Georgia-Based Nursing Home to Pay $11.2 Million in Landmark Whistleblower Case

In what is becoming more of a trend, another healthcare institution has agreed to settle a claim of defrauding the national Medicare program.

Georgia-Based Nursing Home to Pay $11.2 Million in Landmark Whistleblower Case

Late last month, the Department of Justice (DOJ) confirmed in a press release that it had reached a settlement agreement with SavaSeniorCare LLC - a nursing home operator based out of Atlanta, Georgia.

As explained, SavaSeniorCare LLC is a nursing home operator. The company runs several senior nursing homes, many of which have branches in the state and other surrounding states. According to the DOJ press release, the organization and several of its affiliates had been billing Medicare for several unnecessary therapy services.

Fraud to Promote the Bottom Line

The claim against SavaSeniorCare primarily stems from violating the False Claims Act (FCA) - one of the oldest - and the most powerful - of the whistleblower protection laws in the country. Under the FCA, whistleblowers will be eligible to report cases of fraudulent acts by organizations or companies in the country - especially those which result in loss of money on the part of the federal government.

If the investigation and prosecution lead to a conviction, the whistleblower is eligible for 15 to 30 percent of the proceeds collected. Since the criminal is usually liable for civil penalties and damages under the FCA, rewards can be substantial.

In the case of SavaSeniorCare, the company was accused of knowingly submitting false claims for rehabilitation services between October 2008 and September 2012. This was done in an effort to improve the company’s earnings and boost its bottom line. SavaSeniorSare specifically put much pressure on its senior nursing facility (SNF) to meet financial goals which, by any standard, were unrealistic.

In order to meet these financial goals, the nursing facilities began billing unreasonable and unnecessary services to their patients.

Apart from the unrealistic financial targets, Sava also allegedly submitted false claims to Medicaid for co-insurance amounts for medical rehabilitation services for both Medicare and Medicaid. In addition, the company submitted false payment claims to both Medicaid and Medicare, despite knowing that it was providing substandard and worthless nursing services.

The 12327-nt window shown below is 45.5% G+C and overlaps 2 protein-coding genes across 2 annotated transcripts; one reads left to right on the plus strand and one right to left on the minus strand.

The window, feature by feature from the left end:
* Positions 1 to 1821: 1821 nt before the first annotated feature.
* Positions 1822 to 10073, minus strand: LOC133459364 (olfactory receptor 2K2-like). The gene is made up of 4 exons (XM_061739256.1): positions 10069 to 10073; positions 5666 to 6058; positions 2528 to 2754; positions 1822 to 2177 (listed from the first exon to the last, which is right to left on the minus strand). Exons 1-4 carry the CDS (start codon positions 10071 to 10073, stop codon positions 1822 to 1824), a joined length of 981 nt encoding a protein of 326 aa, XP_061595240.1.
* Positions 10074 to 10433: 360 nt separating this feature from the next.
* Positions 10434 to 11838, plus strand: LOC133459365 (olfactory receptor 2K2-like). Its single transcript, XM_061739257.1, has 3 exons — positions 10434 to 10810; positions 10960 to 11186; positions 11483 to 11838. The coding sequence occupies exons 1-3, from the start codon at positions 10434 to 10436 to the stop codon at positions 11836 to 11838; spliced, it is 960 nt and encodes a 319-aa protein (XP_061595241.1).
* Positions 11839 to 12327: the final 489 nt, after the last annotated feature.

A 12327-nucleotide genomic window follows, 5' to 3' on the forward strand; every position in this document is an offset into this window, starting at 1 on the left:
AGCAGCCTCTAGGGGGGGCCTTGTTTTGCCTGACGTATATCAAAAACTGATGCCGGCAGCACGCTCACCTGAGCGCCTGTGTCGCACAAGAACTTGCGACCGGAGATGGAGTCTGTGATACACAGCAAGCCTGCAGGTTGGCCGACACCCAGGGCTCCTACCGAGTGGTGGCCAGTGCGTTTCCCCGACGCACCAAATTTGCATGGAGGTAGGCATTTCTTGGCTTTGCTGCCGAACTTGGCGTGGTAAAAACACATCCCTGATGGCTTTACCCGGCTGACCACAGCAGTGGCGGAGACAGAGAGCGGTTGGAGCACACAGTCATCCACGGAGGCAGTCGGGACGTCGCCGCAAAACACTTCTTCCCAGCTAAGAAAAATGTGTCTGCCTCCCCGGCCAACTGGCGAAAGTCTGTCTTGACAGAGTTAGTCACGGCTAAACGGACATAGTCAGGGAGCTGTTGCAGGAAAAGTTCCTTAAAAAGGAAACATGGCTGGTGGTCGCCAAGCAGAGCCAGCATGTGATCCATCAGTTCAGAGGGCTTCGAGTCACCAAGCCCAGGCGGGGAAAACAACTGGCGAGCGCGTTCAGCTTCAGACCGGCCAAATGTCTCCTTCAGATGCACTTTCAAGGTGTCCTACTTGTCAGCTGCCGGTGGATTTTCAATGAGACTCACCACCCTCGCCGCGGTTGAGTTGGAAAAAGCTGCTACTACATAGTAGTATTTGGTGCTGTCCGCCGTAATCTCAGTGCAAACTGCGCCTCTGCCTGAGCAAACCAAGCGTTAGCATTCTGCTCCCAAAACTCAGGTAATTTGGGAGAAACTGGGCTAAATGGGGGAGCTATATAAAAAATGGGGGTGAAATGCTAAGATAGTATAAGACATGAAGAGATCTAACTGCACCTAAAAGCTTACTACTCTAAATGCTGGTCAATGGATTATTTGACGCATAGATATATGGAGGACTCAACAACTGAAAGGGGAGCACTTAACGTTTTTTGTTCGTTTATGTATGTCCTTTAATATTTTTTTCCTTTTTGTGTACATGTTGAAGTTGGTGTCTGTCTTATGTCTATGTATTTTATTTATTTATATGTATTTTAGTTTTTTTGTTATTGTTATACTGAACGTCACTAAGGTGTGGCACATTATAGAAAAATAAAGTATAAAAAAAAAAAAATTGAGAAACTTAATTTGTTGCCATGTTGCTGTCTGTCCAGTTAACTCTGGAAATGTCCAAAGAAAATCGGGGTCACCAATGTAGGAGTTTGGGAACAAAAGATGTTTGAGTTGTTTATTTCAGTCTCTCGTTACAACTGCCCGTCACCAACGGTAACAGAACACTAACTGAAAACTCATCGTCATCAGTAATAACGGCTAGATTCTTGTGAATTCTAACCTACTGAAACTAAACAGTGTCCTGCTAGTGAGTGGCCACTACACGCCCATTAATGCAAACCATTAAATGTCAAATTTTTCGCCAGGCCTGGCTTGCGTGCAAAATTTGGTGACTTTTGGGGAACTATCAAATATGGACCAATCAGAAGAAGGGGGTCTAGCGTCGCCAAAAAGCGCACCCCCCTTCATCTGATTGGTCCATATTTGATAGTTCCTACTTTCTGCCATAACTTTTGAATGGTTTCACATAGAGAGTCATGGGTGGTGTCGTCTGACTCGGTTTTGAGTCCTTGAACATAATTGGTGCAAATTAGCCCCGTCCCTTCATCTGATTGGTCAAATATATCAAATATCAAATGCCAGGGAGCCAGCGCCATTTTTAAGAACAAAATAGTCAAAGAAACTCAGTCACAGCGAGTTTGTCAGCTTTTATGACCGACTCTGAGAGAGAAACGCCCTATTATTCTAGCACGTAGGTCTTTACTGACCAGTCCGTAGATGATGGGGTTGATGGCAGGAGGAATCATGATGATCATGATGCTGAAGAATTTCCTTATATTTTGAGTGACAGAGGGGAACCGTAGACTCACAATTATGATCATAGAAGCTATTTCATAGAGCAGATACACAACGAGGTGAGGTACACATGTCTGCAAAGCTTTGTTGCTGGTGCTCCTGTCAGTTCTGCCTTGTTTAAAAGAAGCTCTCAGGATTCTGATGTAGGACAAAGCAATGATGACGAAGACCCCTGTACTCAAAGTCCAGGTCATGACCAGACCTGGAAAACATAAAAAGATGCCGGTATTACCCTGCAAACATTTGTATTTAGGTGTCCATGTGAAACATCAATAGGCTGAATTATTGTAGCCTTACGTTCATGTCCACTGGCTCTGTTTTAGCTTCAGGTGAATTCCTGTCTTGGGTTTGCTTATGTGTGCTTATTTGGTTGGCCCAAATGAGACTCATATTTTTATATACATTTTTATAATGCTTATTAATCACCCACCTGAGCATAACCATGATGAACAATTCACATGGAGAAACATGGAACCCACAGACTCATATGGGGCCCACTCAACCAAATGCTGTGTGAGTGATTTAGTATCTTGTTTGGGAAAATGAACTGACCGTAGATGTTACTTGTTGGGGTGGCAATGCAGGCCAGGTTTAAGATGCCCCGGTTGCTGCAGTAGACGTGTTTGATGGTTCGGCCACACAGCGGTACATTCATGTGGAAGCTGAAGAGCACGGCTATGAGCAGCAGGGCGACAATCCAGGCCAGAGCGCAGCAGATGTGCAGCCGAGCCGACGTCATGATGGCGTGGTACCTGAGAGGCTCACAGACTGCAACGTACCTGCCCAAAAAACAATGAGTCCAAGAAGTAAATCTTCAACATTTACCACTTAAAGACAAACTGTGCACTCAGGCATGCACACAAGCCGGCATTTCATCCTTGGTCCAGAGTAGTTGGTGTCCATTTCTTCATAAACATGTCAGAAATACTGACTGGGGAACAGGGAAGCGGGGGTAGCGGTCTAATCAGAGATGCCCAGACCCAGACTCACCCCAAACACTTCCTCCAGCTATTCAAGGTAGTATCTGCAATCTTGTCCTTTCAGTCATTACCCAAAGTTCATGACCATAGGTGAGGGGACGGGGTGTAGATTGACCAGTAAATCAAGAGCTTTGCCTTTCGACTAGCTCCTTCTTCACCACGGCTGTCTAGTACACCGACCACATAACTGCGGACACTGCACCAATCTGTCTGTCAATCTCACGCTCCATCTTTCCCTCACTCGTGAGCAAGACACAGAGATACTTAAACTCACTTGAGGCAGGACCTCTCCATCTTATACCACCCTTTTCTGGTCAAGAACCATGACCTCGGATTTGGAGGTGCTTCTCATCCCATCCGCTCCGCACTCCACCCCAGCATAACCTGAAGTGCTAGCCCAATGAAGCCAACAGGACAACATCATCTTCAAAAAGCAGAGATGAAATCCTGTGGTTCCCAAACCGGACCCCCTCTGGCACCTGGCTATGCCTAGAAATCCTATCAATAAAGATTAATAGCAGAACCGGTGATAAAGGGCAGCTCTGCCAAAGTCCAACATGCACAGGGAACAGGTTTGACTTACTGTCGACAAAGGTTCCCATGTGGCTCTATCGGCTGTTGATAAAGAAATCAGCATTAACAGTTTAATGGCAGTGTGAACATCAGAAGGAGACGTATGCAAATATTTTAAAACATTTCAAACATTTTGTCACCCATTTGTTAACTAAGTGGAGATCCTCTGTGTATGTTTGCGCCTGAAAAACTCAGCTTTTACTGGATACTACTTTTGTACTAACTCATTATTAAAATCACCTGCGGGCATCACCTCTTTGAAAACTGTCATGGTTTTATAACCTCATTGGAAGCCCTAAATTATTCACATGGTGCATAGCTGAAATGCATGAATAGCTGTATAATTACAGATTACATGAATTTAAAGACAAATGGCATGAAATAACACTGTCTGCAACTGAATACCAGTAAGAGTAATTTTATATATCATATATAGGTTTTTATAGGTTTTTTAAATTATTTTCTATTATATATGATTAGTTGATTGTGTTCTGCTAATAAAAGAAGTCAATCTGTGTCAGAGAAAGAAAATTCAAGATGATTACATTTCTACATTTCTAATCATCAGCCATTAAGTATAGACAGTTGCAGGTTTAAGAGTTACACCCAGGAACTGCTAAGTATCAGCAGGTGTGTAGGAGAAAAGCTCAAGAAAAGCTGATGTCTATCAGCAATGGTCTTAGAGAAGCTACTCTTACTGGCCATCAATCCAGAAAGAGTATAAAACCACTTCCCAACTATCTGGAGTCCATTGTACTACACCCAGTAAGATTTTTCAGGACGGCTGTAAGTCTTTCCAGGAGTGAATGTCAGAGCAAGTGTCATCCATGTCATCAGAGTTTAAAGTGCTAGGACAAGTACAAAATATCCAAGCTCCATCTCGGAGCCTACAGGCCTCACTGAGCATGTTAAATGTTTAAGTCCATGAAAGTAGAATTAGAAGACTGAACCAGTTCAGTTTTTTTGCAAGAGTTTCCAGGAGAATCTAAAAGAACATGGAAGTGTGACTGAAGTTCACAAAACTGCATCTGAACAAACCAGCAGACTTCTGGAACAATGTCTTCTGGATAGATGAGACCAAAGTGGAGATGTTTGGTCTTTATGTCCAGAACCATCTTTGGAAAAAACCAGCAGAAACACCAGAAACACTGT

The claims against SavaSeniorCare were brought by several whistleblowers - Rita Hayward, Trammel Kukoyi, Terrence Scott, James Thornton, and Barbara Roberts. Under the False Claims Act, the whistleblowers would be eligible for financial compensation since SavaSeniorSare made payments to the government. However, it is unclear how much they would have gotten out of the settlement amount.

The DOJ eventually started investigating the company in 2015. Speaking to news sources, Annaliese Impink, a spokesperson for SavaSeniorCare Administrative and Consulting LLC., explained that the company had spent several years and millions of dollars defending itself from the allegations. Now, settling with the government and regulators seemed like the perfect thing to do.

Dissolving the Issue Once and For All

Under the terms of the agreement, SavaSeniorCare will pay $11.2 million to settle the case. The fees will cover both federal and state charges, although SavSeniorCare could end up paying more if several financial contingencies are met.

In addition to the agreement, Sava has agreed to enter into a Corporate Integrity Agreement (CIA) with the Office of the Inspector-General at the Department of Health and Human Services. The agreement requires that an independent review organization will audit patient stays being operated by Sava, and other related pay claims made by Medicare for those stays. It will run for five years, and it will cover every institution that Sava operates.

Sava has also agreed to have an independent monitor who will review the quality of resident care being discharged at locations run by Sava. In her statement, Impink explained that the CIA is a positive step for Sava. For one, it ensures that the company’s care will remain of top-notch quality. She added:

“We believe that this process will assist us with further enhancing our clinical and quality systems and will provide additional educational support for our center teams. We also hope to take advantage of best practices the monitor can share from other providers they have worked with. As is always the case, we will continue to focus our efforts on supporting our staff who work tirelessly to improve the quality of care and quality of life for those individuals we are privileged to serve.”

Speaking on the case, Mary Jane Stewart, the Acting U.S. Attorney for the Middle District of Tennessee, explained that this is a terrible occurrence of corporate greed rising to uncontrollable levels. The U.S. attorney added that it is important to hold the companies accountable and stem the rising tide of fraud that could undermine the level of care provided to elderly nursing home residents.

Stewart also thanked the whistleblowers who tipped the authorities off and ensured that Sava didn’t go unpunished for what they had done.

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